The now retired blogger Kim du Toit loves it; Han Solo shot a laser version of it; Winston Churchill used it to good effect, so whatever happened to the Mauser C-96? What’s that, you’re asking? Have a look:
Now that’s a beauty. It’s a puzzle literally. The parts are interlocking, with no screws to hold it together. It comes in a wooden carrying case that doubles as a shoulder stock. It fires a cartridge that has pretensions of being worthy for a rifle. The rear sight, to take a line from Jeff Cooper, is graduated out to Fort Mudge (1,000 meters on a pistol!). It was the first successful semiautomatic handgun. What’s not to love?
Well, a few things. I’ve held one in my hand, although I’ve never had the chance to fire one. As others have observed and as my hand could tell, it has an odd feel with the broomhandle grip and strange shape. It’s cartridge, 7.63 x 25, is not so easy to find (and the 7.62 x 25 Tokarev round will blow up a C-96). Carrying one would be a challenge, especially if it had to be concealed.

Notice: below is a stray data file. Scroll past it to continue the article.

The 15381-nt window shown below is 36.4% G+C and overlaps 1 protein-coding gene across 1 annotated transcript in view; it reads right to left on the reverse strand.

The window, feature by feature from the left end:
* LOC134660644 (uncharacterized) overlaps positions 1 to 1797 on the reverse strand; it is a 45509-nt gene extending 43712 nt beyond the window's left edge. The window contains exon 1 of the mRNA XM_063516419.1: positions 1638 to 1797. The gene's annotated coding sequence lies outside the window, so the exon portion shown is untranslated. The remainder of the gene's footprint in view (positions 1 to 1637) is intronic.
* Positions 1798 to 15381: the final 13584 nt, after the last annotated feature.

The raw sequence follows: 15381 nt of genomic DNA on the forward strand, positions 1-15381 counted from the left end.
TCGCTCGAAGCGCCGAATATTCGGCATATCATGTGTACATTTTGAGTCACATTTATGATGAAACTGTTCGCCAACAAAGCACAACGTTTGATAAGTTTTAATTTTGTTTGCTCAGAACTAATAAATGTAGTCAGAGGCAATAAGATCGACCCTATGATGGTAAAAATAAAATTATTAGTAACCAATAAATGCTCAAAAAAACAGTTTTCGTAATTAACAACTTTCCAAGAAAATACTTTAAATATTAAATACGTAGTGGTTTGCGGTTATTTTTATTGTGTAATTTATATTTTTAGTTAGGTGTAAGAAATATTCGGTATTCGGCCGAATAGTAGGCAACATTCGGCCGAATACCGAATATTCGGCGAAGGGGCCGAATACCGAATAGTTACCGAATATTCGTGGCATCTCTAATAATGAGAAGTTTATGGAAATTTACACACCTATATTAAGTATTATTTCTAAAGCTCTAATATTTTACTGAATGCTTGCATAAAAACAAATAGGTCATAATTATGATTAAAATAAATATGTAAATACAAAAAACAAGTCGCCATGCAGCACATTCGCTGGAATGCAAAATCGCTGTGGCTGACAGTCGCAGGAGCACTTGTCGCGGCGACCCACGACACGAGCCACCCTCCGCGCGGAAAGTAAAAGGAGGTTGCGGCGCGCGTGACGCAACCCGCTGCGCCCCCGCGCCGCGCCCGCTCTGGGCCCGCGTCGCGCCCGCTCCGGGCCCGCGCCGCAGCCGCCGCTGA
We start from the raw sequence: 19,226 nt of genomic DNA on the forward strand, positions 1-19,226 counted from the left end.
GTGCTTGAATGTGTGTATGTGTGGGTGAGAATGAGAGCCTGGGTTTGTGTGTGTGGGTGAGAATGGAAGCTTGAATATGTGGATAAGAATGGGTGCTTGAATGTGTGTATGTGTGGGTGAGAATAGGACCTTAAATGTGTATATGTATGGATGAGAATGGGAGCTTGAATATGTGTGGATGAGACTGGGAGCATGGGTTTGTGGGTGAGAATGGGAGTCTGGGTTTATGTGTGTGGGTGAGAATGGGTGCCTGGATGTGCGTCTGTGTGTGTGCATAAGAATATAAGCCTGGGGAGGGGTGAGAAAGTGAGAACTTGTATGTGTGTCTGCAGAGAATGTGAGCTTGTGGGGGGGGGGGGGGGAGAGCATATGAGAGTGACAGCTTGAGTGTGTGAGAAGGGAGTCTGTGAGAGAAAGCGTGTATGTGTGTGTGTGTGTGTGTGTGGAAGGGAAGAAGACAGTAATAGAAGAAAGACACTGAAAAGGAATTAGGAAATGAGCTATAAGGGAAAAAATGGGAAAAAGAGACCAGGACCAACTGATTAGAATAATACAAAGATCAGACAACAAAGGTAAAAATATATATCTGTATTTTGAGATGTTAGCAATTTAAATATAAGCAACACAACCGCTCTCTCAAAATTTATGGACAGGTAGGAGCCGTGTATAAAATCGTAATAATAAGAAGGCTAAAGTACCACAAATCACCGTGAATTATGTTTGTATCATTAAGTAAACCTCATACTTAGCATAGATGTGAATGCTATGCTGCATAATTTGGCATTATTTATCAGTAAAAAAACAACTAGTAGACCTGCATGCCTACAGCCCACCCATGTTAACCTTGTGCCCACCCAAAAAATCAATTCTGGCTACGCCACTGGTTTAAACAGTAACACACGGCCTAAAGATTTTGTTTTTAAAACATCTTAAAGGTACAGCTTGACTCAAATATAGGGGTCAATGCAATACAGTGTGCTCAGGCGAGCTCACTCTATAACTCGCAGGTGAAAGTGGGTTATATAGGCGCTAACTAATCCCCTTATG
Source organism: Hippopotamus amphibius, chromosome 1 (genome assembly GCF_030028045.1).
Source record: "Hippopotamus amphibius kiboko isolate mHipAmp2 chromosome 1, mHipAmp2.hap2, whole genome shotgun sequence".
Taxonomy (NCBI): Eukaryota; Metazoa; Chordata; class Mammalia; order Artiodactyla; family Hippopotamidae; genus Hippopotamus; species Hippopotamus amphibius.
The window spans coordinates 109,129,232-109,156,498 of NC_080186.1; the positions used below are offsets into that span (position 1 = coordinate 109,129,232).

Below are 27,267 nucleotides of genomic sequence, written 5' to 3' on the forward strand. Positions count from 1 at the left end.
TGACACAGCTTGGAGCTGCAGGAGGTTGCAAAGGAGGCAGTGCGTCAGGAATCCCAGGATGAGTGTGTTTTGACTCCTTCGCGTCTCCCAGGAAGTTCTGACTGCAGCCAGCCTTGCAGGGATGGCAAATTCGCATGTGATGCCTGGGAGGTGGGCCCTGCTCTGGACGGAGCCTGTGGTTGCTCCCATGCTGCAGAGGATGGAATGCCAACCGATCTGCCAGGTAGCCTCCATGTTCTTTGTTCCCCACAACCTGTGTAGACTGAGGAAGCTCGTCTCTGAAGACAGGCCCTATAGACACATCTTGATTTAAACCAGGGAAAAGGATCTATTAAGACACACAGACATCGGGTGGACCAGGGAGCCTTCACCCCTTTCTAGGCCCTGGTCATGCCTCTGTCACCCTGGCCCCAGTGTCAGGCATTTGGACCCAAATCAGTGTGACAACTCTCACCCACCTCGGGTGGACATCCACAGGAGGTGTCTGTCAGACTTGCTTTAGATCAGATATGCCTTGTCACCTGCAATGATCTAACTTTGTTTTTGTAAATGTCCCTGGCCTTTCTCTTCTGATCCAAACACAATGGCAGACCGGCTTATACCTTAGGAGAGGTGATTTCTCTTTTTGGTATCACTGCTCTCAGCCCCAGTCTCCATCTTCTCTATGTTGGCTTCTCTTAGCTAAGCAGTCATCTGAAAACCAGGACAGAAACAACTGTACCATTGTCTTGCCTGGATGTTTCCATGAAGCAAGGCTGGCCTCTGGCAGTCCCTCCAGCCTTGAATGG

That being said, I still want one. Actually, what I want is a current production copy, since the originals are antiques and probably not to be fired all that often anymore. What I’d like to see is a company like Pietta or Uberti, companies with experience reproducing classic firearms of the nineteenth century, bring out a new version. Make the design the same. With modern steel, it could be built to handle the Tokarev cartridge in one model and the 9mm Luger in another (just as some of the originals could). $400 would be a good sale price.
Do I need one? No, not really. Can I think of a practical use for one? Nope. But do I want one? Absolutely! Come on, gun makers, you have a ready customer here.